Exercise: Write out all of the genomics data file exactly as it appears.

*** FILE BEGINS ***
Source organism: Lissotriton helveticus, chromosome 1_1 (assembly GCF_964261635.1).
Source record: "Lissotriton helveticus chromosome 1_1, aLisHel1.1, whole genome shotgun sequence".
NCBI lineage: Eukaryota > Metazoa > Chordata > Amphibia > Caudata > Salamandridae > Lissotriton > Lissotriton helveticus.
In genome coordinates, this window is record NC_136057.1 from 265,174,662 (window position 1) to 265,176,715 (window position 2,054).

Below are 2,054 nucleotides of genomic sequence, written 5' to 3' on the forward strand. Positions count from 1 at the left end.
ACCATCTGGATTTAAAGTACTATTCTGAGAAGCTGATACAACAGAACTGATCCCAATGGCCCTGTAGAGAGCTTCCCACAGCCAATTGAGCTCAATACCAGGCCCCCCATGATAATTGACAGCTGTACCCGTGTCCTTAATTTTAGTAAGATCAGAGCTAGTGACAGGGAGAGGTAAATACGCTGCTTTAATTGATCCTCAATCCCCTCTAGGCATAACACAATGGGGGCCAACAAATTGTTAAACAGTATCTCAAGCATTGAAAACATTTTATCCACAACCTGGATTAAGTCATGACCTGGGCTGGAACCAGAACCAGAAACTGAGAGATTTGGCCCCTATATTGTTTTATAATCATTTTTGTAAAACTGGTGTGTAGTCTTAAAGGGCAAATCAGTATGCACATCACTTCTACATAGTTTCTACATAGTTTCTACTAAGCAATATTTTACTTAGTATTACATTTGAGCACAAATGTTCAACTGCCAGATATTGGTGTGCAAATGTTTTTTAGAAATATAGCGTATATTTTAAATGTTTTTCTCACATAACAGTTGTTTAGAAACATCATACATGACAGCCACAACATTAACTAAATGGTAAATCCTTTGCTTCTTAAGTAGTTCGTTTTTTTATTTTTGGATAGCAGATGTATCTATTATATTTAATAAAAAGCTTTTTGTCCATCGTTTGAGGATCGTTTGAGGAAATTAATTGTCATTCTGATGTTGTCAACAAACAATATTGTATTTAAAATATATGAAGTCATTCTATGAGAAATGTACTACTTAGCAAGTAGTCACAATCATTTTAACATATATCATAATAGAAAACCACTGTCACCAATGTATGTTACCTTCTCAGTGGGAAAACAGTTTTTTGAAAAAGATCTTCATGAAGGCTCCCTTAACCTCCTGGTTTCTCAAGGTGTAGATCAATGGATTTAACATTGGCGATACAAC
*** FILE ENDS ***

Source organism: Lissotriton helveticus, chromosome 1_1 (assembly GCF_964261635.1).
Source record: "Lissotriton helveticus chromosome 1_1, aLisHel1.1, whole genome shotgun sequence".
NCBI lineage: Eukaryota > Metazoa > Chordata > Amphibia > Caudata > Salamandridae > Lissotriton > Lissotriton helveticus.
In genome coordinates, this window is record NC_136057.1 from 265,174,662 (window position 1) to 265,176,715 (window position 2,054).

Below are 2,054 nucleotides of genomic sequence, written 5' to 3' on the forward strand. Positions count from 1 at the left end.
ACCATCTGGATTTAAAGTACTATTCTGAGAAGCTGATACAACAGAACTGATCCCAATGGCCCTGTAGAGAGCTTCCCACAGCCAATTGAGCTCAATACCAGGCCCCCCATGATAATTGACAGCTGTACCCGTGTCCTTAATTTTAGTAAGATCAGAGCTAGTGACAGGGAGAGGTAAATACGCTGCTTTAATTGATCCTCAATCCCCTCTAGGCATAACACAATGGGGGCCAACAAATTGTTAAACAGTATCTCAAGCATTGAAAACATTTTATCCACAACCTGGATTAAGTCATGACCTGGGCTGGAACCAGAACCAGAAACTGAGAGATTTGGCCCCTATATTGTTTTATAATCATTTTTGTAAAACTGGTGTGTAGTCTTAAAGGGCAAATCAGTATGCACATCACTTCTACATAGTTTCTACATAGTTTCTACTAAGCAATATTTTACTTAGTATTACATTTGAGCACAAATGTTCAACTGCCAGATATTGGTGTGCAAATGTTTTTTAGAAATATAGCGTATATTTTAAATGTTTTTCTCACATAACAGTTGTTTAGAAACATCATACATGACAGCCACAACATTAACTAAATGGTAAATCCTTTGCTTCTTAAGTAGTTCGTTTTTTTATTTTTGGATAGCAGATGTATCTATTATATTTAATAAAAAGCTTTTTGTCCATCGTTTGAGGATCGTTTGAGGAAATTAATTGTCATTCTGATGTTGTCAACAAACAATATTGTATTTAAAATATATGAAGTCATTCTATGAGAAATGTACTACTTAGCAAGTAGTCACAATCATTTTAACATATATCATAATAGAAAACCACTGTCACCAATGTATGTTACCTTCTCAGTGGGAAAACAGTTTTTTGAAAAAGATCTTCATGAAGGCTCCCTTAACCTCCTGGTTTCTCAAGGTGTAGATCAATGGATTTAACATTGGCGATACAAC